CrisMarie: It’s a good point. But I just realized I didn’t have to do anything. I didn’t have to be hyper vigilant to am I going to piss anybody off or do they like me or not like me? That was already assumed. And I could just finally relax. And there was a sense of relief and settling in. And I remember that felt sense of belonging. And it wasn’t that I thought I didn’t belong, whatever, the two months that I was in school. But I was probably kind of more on high alert as I figured out where do I belong in this new location?

Susan: That’s a great example. I mean I can remember, I don’t know, there’s a movie about a young boy who’s…

CrisMarie: Tibetan, this is?

Susan: No, it’s not Tibetan. Empire of the Sun I think it is. Anyway in the movie, I remember reading, he never closes his eyes and it is pretty, he goes through a horrendous internment camp, different things that occurred. And I so related to that movie because of the notion that – I can still feel it. It wasn’t until the very end when he had come back to some place that he could call home that he closed his eyes.

And I can remember when I was dealing with my cancers and my life was very, very turbulent. I would sometimes call a friend to go to a movie, a good friend of mine. And she would always be like, “I never get why you pick a movie and you sleep through the entire movie, the minute we get there.” And it’s true. I never slept any other time. But I felt so safe in that movie theater with her and I would just fall deeply asleep.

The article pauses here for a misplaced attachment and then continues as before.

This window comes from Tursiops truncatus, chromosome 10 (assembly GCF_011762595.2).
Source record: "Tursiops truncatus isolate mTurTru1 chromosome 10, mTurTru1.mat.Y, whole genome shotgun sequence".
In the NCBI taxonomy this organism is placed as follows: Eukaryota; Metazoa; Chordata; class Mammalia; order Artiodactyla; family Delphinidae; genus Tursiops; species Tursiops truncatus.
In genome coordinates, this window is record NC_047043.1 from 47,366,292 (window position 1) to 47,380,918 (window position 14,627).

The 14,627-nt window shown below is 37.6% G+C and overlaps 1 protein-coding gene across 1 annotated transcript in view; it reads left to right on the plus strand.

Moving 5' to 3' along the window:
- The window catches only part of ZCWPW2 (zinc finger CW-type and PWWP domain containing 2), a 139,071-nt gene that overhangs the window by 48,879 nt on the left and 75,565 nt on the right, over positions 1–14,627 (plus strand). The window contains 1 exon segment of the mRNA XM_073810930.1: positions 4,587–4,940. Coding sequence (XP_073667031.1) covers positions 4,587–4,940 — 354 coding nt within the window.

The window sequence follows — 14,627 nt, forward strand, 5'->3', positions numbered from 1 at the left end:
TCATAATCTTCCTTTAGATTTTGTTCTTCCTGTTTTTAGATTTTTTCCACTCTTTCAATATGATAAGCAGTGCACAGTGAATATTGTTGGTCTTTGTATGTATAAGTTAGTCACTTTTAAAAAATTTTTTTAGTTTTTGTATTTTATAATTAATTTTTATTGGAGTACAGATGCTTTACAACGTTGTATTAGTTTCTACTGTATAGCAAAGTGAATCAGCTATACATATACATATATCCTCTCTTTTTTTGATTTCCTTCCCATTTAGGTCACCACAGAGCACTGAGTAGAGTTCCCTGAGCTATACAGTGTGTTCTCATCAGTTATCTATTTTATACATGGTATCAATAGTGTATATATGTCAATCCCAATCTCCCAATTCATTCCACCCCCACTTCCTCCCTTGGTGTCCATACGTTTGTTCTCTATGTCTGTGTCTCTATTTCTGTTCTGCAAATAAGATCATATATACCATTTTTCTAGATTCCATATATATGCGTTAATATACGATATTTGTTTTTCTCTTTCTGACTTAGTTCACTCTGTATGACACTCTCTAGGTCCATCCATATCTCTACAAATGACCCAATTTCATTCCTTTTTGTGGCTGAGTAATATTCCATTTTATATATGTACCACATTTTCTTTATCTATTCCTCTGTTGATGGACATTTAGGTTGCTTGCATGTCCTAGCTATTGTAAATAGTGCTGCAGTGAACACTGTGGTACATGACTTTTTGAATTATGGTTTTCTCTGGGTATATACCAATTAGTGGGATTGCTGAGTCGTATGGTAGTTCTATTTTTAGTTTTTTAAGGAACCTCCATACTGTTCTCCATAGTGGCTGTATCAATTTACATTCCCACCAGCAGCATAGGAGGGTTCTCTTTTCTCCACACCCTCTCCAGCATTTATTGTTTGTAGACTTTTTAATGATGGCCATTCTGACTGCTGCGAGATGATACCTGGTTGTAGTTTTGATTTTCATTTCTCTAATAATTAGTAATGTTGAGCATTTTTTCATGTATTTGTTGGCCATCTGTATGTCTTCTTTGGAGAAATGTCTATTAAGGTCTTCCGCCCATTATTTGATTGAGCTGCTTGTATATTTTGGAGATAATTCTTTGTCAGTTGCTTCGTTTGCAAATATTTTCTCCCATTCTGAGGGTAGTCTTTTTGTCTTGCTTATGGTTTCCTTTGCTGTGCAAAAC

And that was, at the time, I think that’s when that movie came out. But I’d just got it when I saw the movie because it was like here’s, in this little pocket I feel safe.

CrisMarie: It’s a great way, Susan, of talking about it. Where do you feel home, home enough to relax? And there is a sense, I think today in this 2020, so much hyper vigilance of oh my gosh, is that person wearing a mask? Am I going to get Covid? Can I do this? Is our economy going – are we going to get the right president? All these things that are scary that create this hyper vigilance. I am looking outside of me to know whether I’m going to be safe or not.

Susan: Two things come up for me. One for me another place is with the horses. I just want to acknowledge that. That’s something that I settle with them. But the other is watching our dog Rosy. Now, this is a dog that somehow I think from day one knew she belonged. I mean there is something about her that she just looks comfortable wherever she plops herself down.

CrisMarie: Well, she assumes she’s safe. She’s like you can push me around, you can lay on top of me, I’m okay.

Susan: Now, our other dog, just so you know, not all dogs do this. It’s not quite as, no, no, she’s a little more hyper vigilant.

CrisMarie: A little neurotic I’d say. I love her.

Susan: We love her.

CrisMarie: But she’s always like, “Are you okay? Where are you going? Okay, I’ll come with you. Oh, no, what’s happening?”

Susan: She’s hunting, she’s working, she’s herding. But Rosy, though she does apparently have some herding in her does not – mostly she just looks like she belongs. So we wanted to talk about belonging today because there’s so many levels to it.

CrisMarie: Well, we talked about belonging to a group, a family, a company, even your partnership. I think, I with you Susan, it took me about years, but I realized you’re really not going away. I could actually relax into this relationship.